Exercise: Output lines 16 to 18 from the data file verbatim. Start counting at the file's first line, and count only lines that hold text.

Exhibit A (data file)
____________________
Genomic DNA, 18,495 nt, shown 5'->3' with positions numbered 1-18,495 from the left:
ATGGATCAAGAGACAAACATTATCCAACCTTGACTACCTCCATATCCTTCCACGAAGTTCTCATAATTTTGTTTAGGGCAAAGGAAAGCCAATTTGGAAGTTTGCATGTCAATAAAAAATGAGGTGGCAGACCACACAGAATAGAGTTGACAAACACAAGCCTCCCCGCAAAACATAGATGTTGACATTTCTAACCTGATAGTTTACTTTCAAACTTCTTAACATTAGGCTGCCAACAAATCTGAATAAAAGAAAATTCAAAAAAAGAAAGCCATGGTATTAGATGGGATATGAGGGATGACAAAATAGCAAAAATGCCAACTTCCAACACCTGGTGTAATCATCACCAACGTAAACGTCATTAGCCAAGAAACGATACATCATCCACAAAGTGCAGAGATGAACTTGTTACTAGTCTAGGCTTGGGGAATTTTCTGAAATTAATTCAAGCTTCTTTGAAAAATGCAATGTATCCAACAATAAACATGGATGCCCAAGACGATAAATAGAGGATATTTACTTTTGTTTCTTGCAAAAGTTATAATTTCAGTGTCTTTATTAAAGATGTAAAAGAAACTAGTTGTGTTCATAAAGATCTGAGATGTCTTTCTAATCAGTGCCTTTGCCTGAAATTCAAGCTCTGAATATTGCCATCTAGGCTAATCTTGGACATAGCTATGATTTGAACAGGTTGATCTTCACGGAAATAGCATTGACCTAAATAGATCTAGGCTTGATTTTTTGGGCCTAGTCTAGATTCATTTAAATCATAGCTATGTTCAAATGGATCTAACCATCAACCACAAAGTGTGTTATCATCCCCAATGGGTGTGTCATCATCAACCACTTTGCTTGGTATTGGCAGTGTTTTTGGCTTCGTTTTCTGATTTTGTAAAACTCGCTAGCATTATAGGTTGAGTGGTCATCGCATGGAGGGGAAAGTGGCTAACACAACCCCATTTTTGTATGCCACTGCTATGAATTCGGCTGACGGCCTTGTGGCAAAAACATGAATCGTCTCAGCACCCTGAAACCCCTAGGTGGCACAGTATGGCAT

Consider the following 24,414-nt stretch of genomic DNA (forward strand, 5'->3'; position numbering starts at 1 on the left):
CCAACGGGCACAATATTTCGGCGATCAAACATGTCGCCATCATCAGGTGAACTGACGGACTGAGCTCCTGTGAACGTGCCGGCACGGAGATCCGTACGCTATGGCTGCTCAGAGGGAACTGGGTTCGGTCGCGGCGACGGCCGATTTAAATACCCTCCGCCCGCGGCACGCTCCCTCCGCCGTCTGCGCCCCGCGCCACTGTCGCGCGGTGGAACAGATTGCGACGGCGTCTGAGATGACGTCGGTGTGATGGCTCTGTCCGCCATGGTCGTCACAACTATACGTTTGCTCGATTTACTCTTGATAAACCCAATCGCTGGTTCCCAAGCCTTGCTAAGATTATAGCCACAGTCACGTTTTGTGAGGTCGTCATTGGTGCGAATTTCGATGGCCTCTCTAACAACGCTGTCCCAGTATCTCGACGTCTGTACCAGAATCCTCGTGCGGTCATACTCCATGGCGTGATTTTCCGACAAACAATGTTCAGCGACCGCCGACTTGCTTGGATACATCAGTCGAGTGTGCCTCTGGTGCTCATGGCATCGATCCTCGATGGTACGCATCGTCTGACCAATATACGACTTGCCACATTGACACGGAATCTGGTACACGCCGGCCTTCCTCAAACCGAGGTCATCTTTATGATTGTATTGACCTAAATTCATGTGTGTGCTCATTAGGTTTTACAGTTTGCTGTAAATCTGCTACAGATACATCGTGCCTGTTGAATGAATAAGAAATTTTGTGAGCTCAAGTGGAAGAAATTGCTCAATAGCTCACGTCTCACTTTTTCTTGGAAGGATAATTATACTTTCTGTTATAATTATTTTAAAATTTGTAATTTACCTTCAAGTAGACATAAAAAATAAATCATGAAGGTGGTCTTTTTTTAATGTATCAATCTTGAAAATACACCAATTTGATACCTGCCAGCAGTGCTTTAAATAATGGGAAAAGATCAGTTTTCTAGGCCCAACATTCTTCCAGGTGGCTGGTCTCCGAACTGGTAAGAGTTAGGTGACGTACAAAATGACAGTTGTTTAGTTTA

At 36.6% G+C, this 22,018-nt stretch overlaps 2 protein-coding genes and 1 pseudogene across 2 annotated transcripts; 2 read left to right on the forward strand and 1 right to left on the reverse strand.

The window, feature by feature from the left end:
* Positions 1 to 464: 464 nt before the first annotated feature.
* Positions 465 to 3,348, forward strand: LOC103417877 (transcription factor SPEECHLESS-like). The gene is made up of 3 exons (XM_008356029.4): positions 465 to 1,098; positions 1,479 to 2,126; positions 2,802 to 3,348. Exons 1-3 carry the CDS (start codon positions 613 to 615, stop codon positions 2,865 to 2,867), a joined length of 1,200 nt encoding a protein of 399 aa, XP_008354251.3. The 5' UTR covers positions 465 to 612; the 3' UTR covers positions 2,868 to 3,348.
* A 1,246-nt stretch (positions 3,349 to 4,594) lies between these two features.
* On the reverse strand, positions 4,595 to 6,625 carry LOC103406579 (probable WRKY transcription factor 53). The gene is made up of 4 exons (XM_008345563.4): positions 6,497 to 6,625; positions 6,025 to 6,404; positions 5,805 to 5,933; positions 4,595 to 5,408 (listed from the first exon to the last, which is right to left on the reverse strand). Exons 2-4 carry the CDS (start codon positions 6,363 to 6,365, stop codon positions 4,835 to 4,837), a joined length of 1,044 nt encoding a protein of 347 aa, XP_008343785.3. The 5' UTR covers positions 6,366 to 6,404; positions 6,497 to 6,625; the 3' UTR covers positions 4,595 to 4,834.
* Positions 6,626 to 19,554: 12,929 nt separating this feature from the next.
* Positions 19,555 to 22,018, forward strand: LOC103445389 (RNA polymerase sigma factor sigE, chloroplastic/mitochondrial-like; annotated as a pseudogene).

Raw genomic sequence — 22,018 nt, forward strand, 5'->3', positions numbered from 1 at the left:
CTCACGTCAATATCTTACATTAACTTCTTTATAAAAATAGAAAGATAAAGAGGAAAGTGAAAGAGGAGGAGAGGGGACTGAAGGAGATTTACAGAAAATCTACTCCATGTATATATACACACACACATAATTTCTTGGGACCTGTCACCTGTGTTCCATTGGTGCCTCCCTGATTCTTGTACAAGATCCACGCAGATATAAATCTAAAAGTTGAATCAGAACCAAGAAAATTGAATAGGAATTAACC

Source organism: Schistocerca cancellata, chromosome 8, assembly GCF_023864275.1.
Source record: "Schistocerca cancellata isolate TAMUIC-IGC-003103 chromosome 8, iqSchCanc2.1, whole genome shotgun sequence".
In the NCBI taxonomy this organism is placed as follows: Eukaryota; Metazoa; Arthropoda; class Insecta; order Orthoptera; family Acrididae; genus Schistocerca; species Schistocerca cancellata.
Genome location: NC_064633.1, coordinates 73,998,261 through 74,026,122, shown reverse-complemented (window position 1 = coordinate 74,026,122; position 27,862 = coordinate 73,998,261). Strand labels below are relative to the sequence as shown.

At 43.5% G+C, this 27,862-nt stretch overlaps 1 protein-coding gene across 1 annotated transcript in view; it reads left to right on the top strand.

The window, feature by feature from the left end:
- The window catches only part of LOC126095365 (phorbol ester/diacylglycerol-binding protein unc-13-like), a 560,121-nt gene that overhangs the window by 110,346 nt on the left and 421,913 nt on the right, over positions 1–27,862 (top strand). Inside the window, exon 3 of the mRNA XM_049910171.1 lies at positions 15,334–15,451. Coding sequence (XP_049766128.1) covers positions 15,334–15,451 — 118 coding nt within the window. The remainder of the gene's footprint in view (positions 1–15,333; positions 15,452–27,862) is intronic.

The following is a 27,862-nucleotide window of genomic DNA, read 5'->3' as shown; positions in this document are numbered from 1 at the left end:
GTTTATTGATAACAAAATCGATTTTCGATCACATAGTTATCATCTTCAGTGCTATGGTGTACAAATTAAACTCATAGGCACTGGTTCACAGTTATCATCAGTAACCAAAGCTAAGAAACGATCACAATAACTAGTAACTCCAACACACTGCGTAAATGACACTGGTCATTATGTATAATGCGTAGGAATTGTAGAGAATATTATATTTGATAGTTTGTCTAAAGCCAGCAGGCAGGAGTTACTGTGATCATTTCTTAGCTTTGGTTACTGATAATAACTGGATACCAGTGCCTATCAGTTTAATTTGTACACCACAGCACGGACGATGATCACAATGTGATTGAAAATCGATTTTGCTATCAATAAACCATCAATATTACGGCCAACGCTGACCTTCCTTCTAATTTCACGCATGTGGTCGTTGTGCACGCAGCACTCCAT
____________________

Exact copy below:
Source record: "Schistocerca cancellata isolate TAMUIC-IGC-003103 chromosome 8, iqSchCanc2.1, whole genome shotgun sequence".
In the NCBI taxonomy this organism is placed as follows: Eukaryota; Metazoa; Arthropoda; class Insecta; order Orthoptera; family Acrididae; genus Schistocerca; species Schistocerca cancellata.
Genome location: NC_064633.1, coordinates 73,998,261 through 74,026,122, shown reverse-complemented (window position 1 = coordinate 74,026,122; position 27,862 = coordinate 73,998,261). Strand labels below are relative to the sequence as shown.